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Introduced by Council

Res. No. 102

 

Resolution calling upon the Metropolitan Transportation Authority to conduct a comprehensive study of unused and underutilized railroad rights of way in New York City for the purpose of evaluating the feasibility of increased passenger service along such corridors.

 

By Council Member Rodriguez

 

                     Whereas, The New York City subway system is experiencing historically high ridership levels, exposing the limits of its ability to accommodate increasing demand; and

                     Whereas, Continued population and job growth throughout the City, and specifically in the boroughs outside of Manhattan, is expected to further strain the City’s public transit system; and

                     Whereas, There are rail lines throughout the City that have the potential to accommodate increased levels of passenger service than they do today; and

                     Whereas, One example of an underused rail corridor is the Long Island Rail Road’s Montauk Line between Long Island City and Jamaica in Queens, which last saw passenger service in the 1990s and now only serves a few overnight freight trains; and

                     Whereas, Other examples include the abandoned Rockaway Beach Branch between Ozone Park and Rego Park in Queens and the New York Connecting Railroad (including the Bay Ridge Branch and the Fremont Secondary) between Bay Ridge, Brooklyn, and Woodside, Queens, which is only used by freight trains; and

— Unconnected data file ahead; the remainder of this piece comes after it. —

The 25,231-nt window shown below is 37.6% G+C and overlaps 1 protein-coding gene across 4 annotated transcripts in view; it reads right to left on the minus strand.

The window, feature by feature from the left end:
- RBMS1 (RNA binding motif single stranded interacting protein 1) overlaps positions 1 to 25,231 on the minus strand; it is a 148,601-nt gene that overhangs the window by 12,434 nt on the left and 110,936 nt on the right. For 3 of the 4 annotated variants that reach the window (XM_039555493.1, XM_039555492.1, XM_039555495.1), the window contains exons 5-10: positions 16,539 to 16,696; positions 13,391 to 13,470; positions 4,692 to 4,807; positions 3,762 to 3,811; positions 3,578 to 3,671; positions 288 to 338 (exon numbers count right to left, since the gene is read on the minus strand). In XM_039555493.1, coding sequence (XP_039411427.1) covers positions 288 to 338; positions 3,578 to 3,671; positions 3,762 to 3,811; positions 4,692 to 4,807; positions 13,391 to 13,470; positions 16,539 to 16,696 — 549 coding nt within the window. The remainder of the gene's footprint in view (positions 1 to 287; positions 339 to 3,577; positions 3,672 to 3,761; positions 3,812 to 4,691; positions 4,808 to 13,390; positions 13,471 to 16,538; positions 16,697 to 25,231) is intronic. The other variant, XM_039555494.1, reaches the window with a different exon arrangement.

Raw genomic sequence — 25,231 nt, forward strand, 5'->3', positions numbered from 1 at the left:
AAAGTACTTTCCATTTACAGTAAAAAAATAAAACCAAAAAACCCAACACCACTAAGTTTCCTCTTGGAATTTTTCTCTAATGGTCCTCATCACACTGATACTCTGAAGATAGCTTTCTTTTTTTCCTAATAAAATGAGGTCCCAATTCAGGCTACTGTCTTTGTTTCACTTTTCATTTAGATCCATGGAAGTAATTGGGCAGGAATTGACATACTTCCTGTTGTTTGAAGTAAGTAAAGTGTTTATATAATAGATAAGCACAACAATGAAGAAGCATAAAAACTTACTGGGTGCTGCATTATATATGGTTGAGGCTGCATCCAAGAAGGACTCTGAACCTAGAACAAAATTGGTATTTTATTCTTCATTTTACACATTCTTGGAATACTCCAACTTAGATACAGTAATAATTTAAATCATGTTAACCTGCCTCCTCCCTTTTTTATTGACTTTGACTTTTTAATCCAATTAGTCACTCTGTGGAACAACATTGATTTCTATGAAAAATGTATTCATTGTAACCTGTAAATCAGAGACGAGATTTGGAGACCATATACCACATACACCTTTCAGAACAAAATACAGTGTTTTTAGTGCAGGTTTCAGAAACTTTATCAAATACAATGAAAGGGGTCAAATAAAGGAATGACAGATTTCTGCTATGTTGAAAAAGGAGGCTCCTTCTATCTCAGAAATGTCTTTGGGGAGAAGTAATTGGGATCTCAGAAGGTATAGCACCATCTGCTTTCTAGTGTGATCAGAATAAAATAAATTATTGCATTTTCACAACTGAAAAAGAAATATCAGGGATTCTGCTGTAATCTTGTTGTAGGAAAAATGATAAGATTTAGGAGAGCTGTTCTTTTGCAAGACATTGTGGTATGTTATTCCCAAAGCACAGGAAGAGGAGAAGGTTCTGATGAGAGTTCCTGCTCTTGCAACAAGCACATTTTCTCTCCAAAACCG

Whereas, Many proposals have been put forward over the years for increased passenger service using existing rights-of-way, including the Regional Plan Association’s Triboro RX plan for a line connecting the Bronx, Queens, and Brooklyn; and

                     Whereas, The Metropolitan Transportation Authority’s Twenty-Year Capital Needs Assessment, released in October 2013, identifies the Bay Ridge Branch and the Rockaway Beach Branch as possible options for new service; and

                     Whereas, The Assessment asserts that converting existing rights-of-way to allow for increased passenger service “could help reduce land acquisition and construction costs, and facilitate construction time in densely developed areas”; and

                     Whereas, In order to begin the process of better connecting relatively-isolated communities with the mass transit system at a fraction of the cost of building completely new rail lines, a thorough examination of the possibilities for increased use of existing rights-of-way is needed; now, therefore, be it

                     Resolved, That the Council of the City of New York calls upon the Metropolitan Transportation Authority to conduct a comprehensive study of unused and underutilized railroad rights of way in New York City for the purpose of evaluating the feasibility of increased passenger service along such corridors.

JM

LS# 850

LS# 5878/Res. 903-2015

12/22/2017